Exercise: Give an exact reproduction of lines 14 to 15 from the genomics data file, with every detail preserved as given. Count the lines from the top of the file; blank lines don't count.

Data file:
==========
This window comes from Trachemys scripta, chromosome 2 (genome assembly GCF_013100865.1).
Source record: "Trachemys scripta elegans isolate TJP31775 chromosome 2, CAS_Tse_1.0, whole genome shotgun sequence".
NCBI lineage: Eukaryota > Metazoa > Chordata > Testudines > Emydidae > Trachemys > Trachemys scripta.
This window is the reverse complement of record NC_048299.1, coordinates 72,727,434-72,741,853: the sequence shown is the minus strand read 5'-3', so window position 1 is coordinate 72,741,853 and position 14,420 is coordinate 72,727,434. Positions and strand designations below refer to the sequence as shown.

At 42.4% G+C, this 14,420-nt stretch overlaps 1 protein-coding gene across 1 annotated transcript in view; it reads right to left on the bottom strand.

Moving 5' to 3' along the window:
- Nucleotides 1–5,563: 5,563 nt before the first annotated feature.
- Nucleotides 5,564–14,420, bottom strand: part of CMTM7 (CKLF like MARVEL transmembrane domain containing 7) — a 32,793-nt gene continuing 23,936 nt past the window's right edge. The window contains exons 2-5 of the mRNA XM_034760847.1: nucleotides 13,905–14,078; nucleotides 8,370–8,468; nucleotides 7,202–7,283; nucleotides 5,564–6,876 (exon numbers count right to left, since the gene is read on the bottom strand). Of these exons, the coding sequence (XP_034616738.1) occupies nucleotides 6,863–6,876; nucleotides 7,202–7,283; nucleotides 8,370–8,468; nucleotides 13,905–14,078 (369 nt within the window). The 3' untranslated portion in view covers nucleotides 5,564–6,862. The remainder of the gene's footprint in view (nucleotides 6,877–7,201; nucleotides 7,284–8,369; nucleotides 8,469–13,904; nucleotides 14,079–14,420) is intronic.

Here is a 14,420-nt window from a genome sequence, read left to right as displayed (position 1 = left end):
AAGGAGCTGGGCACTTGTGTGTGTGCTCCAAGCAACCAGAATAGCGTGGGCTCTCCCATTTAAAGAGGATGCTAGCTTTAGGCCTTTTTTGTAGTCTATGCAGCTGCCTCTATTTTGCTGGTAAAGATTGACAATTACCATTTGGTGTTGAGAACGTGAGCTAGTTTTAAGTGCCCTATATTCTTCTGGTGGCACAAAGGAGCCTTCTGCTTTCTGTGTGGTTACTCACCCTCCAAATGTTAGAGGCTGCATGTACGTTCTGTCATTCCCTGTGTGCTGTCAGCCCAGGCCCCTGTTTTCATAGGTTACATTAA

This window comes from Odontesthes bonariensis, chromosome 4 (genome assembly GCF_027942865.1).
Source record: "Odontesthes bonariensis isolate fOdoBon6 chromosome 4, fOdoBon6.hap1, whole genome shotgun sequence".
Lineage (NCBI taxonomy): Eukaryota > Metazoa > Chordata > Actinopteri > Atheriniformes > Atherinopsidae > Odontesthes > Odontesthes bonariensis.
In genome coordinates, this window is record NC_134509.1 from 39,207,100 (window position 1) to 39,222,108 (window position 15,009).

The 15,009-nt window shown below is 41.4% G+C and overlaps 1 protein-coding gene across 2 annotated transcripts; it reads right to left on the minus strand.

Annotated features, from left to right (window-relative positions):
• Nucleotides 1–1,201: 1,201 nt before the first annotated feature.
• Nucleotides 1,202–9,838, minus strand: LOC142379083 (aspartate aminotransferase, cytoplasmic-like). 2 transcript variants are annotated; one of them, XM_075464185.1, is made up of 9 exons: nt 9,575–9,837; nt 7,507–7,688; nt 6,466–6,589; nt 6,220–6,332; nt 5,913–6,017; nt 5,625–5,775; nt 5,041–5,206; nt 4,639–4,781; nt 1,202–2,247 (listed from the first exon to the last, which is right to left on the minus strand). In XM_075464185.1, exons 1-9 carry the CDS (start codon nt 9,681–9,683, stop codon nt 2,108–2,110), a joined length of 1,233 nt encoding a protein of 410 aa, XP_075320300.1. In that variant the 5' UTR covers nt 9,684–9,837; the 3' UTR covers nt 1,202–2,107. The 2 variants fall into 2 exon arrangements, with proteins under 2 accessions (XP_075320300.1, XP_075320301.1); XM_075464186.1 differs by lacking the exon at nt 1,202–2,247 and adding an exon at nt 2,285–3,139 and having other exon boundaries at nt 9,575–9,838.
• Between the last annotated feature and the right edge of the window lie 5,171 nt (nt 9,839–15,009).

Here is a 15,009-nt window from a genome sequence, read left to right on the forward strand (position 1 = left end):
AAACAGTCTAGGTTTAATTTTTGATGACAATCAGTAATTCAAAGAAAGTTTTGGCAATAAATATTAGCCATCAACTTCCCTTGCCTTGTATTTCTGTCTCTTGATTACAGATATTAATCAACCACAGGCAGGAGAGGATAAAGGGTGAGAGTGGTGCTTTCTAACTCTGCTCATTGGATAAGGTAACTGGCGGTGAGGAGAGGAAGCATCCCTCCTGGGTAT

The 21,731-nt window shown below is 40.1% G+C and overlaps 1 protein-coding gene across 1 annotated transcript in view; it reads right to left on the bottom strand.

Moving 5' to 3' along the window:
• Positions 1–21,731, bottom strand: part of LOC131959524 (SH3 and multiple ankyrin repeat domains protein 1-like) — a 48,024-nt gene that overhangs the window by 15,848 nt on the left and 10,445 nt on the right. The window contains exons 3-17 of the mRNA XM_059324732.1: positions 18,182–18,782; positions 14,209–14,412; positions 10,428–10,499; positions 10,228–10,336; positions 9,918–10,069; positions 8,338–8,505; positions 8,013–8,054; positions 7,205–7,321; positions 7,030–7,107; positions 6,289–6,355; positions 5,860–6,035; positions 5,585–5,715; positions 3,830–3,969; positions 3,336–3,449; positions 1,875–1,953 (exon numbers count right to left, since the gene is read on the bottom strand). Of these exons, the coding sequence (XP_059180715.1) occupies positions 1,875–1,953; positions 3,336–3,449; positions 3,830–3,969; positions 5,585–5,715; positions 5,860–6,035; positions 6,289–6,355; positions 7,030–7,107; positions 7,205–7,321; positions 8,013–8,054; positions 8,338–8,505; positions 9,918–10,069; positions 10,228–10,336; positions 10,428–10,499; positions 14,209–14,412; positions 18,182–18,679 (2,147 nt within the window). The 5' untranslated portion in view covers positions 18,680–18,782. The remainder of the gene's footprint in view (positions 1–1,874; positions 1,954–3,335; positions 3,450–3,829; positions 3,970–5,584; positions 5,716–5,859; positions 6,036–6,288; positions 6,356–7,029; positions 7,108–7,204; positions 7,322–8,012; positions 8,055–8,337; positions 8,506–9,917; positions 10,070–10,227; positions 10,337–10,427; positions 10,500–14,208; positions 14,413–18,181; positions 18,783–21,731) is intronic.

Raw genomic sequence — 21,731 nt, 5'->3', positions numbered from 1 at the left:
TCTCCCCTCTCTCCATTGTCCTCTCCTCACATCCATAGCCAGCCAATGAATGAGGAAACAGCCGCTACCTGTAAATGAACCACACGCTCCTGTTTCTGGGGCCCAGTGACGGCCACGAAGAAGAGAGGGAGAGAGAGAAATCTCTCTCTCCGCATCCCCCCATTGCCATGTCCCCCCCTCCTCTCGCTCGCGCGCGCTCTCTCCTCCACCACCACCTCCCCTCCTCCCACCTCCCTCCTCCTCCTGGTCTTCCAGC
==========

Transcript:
In genome coordinates, this window is record NC_134509.1 from 39,207,100 (window position 1) to 39,222,108 (window position 15,009).

The 15,009-nt window shown below is 41.4% G+C and overlaps 1 protein-coding gene across 2 annotated transcripts; it reads right to left on the minus strand.